Glenn: Every park we have is a septic tank park and a lot of wells.

Andrew: A lot of well and septic. How have those fared? Have you had any big learning experiences?

Glenn: Definitely. I didn’t know what a leach field was when I started. We bought this one park. We went to the health department and asked them about really if there were any violations. They’re like, no, there are no violations. The day after we closed on the place, they’re like, yeah. The septic tank actually needs to be fixed to replace, blah-blah-blah. We found out that it was just a $40,000 septic tank.

Andrew: Oh, my goodness.

Glenn: Yeah. We learned on that one, really those large septic tanks. It was a big headache, but it was something we learned on. We found a good septic tank company, really. We started getting connections through learning, really.

Andrew: That’s cool. Okay. That tells us a little bit about your portfolio, your background, and how you got started in the business. I have a lot of questions I want to ask. We’ll do a lightning round. We’ll do quick answers. What do you think is the toughest hurdle that you’ve had to overcome in mobile home park investing?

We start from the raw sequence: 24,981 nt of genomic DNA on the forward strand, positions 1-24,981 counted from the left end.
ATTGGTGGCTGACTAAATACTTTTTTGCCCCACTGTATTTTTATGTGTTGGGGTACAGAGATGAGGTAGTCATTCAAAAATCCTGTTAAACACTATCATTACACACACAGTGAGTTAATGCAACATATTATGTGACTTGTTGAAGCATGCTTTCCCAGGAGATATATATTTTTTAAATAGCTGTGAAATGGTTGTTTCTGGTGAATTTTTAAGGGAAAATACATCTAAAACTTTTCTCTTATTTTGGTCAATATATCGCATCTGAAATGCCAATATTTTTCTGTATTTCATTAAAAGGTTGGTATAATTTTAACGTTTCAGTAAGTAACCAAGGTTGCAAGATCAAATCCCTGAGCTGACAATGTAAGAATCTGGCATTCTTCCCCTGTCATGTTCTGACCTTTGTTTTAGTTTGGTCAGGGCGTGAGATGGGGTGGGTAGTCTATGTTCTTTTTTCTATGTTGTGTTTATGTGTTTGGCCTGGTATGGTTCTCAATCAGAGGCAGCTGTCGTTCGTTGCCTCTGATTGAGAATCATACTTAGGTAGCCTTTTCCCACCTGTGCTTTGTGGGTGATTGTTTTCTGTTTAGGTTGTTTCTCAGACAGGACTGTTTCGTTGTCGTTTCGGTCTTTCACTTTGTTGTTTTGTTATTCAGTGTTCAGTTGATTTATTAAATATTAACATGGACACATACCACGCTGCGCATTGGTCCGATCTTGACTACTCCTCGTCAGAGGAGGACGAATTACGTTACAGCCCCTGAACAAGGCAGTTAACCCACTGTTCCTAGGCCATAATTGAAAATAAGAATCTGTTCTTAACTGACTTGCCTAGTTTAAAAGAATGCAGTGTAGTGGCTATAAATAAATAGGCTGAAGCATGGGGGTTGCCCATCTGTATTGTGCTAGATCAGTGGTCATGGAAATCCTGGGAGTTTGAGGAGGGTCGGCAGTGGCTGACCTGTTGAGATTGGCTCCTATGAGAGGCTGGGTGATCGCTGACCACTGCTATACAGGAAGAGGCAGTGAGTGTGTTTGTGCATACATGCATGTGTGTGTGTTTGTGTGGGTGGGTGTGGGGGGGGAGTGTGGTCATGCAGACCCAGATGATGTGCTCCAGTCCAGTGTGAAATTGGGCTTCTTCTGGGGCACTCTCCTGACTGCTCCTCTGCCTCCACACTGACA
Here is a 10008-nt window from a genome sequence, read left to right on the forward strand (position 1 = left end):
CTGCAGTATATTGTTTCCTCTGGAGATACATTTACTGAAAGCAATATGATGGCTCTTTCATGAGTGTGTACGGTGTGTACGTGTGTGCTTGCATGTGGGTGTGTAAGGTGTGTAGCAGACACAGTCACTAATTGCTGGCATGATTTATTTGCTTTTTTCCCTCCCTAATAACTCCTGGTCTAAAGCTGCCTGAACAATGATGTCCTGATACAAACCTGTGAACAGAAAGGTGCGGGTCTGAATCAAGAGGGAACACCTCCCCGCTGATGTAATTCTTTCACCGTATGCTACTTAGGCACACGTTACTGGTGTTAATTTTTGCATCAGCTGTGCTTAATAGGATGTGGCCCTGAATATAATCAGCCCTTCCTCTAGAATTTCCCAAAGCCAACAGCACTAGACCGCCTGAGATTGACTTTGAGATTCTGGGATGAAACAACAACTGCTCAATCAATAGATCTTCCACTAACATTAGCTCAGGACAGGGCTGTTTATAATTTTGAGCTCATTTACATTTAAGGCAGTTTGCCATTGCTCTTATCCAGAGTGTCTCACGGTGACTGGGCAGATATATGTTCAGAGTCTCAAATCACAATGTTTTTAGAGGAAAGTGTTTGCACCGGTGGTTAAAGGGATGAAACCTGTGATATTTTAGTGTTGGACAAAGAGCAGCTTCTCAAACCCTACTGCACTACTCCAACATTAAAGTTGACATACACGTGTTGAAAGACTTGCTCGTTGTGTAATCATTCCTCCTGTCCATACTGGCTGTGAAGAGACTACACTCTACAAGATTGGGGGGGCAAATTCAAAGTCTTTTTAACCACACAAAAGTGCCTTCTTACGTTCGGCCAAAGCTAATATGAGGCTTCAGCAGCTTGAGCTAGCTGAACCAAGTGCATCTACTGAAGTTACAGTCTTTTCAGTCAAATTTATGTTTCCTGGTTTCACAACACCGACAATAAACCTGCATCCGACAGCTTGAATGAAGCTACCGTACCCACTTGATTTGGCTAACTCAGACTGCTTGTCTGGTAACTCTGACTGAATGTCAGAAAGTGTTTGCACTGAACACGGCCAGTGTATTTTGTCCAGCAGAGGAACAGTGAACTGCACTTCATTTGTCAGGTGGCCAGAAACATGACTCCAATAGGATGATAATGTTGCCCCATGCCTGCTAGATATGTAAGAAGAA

Glenn: The hurdle that I’m dealing with right now is insurance. Through doing these podcasts and listening to other people, at first you’re like, well, why would you get rid of a park-owned home when the rent is $1200 and you’re getting about $500–$600 in rent? Through going through some refinancing, the conventional financing is pretty tough on the park-owned homes, especially in Florida.

They require wind mitigation. After Hurricane Ian, it’s been pretty much non existent for mobile homes to the age of mobile homes that we have. It’s constantly learning, through doing it. I wouldn’t make the same mistakes we made with maybe the septic tank the first time, which is a big expense. The things that we’re fixing now is just how we operate the parks.

Through guys like you, you wonder. It’s like, why aren’t they doing park-owned homes? Then you learn. It’s like, well, they’ve been there too. It’s hard to think about. You’re losing $1300 in revenue, but you’re lowering your revenue to actually become more profitable. It’s the opposite of everything I’ve ever thought about real estate. You always thought you should always be increasing revenue. Actually, you got to lower the revenue, but you actually increase it through decreasing the expenses is what happens.